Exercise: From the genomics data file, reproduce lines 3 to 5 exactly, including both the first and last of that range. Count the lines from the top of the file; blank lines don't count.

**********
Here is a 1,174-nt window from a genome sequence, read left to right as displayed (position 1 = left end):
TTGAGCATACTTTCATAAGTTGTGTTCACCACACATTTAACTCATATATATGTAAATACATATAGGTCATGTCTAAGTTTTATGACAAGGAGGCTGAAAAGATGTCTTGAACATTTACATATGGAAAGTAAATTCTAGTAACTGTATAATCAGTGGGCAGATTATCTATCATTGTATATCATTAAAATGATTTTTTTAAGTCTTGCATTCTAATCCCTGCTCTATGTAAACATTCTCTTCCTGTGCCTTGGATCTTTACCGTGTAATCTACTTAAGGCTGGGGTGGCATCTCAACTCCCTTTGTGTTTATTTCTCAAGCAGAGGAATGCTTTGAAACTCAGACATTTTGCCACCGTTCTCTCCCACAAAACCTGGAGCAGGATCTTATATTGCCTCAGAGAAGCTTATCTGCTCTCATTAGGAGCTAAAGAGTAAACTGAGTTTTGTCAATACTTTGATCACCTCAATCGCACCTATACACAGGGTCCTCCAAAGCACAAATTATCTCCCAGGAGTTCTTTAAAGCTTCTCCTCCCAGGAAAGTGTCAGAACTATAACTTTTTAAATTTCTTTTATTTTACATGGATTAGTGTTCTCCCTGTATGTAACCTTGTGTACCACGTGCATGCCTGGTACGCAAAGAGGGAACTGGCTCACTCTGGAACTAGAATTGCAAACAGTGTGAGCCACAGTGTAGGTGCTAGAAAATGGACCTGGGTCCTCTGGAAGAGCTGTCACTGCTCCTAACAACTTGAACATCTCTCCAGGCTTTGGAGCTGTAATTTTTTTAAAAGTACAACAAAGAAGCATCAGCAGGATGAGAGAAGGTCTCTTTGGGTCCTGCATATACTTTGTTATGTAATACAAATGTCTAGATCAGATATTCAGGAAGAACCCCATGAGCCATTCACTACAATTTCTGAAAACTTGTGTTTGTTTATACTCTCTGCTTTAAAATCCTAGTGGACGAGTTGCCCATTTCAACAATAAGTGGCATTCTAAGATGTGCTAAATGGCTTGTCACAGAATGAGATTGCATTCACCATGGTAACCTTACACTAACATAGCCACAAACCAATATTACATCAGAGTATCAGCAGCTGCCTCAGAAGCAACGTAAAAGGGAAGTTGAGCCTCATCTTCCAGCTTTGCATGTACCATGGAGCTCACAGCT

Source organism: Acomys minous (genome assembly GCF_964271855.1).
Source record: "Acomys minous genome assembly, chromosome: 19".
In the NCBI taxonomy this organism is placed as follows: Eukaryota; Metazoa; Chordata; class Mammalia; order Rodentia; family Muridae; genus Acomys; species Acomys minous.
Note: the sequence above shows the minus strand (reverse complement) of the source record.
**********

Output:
Source organism: Acomys minous (genome assembly GCF_964271855.1).
Source record: "Acomys minous genome assembly, chromosome: 19".
In the NCBI taxonomy this organism is placed as follows: Eukaryota; Metazoa; Chordata; class Mammalia; order Rodentia; family Muridae; genus Acomys; species Acomys minous.